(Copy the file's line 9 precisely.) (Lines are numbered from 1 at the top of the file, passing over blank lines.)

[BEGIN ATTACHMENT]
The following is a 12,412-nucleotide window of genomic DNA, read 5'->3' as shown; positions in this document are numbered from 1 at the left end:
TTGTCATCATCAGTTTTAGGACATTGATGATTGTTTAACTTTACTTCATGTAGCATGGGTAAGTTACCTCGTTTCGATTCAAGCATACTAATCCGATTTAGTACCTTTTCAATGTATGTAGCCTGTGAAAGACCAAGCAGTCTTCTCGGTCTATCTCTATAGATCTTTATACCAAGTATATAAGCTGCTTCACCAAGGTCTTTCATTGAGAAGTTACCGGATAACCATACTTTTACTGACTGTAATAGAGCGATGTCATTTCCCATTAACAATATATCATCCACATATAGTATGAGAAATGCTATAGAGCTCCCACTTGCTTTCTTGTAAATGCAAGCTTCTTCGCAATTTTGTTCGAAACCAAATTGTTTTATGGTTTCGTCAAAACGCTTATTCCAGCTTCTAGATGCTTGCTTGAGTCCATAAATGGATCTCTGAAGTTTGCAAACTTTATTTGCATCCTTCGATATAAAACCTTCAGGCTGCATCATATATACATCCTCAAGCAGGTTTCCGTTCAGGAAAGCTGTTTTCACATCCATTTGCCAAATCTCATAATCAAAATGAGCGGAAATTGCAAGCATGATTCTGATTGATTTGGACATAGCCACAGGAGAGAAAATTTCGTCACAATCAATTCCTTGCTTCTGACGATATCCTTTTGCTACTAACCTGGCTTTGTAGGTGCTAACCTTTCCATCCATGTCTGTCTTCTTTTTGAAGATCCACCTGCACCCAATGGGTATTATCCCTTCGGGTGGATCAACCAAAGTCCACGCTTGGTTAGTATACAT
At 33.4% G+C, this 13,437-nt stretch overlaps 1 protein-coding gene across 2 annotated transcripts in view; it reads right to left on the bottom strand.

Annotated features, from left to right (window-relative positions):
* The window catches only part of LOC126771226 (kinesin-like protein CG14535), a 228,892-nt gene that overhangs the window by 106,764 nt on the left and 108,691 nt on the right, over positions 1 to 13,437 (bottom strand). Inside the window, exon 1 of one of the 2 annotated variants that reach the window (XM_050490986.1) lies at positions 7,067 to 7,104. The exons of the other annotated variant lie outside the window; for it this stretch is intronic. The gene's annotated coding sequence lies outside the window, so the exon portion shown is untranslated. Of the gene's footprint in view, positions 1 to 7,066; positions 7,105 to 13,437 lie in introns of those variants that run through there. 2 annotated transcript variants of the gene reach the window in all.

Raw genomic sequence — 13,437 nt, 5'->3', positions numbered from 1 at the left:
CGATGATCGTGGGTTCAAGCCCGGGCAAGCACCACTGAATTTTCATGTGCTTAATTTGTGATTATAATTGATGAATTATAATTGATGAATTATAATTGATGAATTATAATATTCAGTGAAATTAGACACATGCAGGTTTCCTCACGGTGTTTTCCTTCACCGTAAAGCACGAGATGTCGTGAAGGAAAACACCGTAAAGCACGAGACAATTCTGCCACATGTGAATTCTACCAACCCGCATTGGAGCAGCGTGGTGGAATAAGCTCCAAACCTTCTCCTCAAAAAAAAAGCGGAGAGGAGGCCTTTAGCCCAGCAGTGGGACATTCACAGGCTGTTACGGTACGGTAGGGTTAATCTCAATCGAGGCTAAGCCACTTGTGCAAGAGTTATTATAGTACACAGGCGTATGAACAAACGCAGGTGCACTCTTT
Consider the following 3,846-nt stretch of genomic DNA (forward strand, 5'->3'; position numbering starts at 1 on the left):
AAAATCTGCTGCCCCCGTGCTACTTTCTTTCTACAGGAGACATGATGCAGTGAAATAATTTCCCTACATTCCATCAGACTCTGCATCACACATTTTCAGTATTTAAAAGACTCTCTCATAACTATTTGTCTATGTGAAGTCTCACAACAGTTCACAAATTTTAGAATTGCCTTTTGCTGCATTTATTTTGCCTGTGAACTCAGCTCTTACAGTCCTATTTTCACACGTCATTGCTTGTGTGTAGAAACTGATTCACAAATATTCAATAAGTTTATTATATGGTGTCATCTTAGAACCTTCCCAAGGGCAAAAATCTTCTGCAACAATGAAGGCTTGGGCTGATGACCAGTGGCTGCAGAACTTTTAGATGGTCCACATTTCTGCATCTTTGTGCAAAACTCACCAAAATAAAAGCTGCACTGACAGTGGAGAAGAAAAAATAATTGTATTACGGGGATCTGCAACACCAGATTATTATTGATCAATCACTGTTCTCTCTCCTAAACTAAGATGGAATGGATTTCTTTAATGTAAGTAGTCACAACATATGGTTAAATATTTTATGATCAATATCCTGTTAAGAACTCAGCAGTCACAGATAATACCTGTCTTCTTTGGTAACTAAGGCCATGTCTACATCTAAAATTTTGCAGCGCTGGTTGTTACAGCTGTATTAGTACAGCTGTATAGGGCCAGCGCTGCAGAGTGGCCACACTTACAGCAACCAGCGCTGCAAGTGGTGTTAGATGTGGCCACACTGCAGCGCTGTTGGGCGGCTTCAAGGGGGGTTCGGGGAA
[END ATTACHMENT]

AAAATCTGCTGCCCCCGTGCTACTTTCTTTCTACAGGAGACATGATGCAGTGAAATAATTTCCCTACATTCCATCAGACTCTGCATCACACATTTTCAGTATTTAAAAGACTCTCTCATAACTATTTGTCTATGTGAAGTCTCACAACAGTTCACAAATTTTAGAATTGCCTTTTGCTGCATTTATTTTGCCTGTGAACTCAGCTCTTACAGTCCTATTTTCACACGTCATTGCTTGTGTGTAGAAACTGATTCACAAATATTCAATAAGTTTATTATATGGTGTCATCTTAGAACCTTCCCAAGGGCAAAAATCTTCTGCAACAATGAAGGCTTGGGCTGATGACCAGTGGCTGCAGAACTTTTAGATGGTCCACATTTCTGCATCTTTGTGCAAAACTCACCAAAATAAAAGCTGCACTGACAGTGGAGAAGAAAAAATAATTGTATTACGGGGATCTGCAACACCAGATTATTATTGATCAATCACTGTTCTCTCTCCTAAACTAAGATGGAATGGATTTCTTTAATGTAAGTAGTCACAACATATGGTTAAATATTTTATGATCAATATCCTGTTAAGAACTCAGCAGTCACAGATAATACCTGTCTTCTTTGGTAACTAAGGCCATGTCTACATCTAAAATTTTGCAGCGCTGGTTGTTACAGCTGTATTAGTACAGCTGTATAGGGCCAGCGCTGCAGAGTGGCCACACTTACAGCAACCAGCGCTGCAAGTGGTGTTAGATGTGGCCACACTGCAGCGCTGTTGGGCGGCTTCAAGGGGGGTTCGGGGAA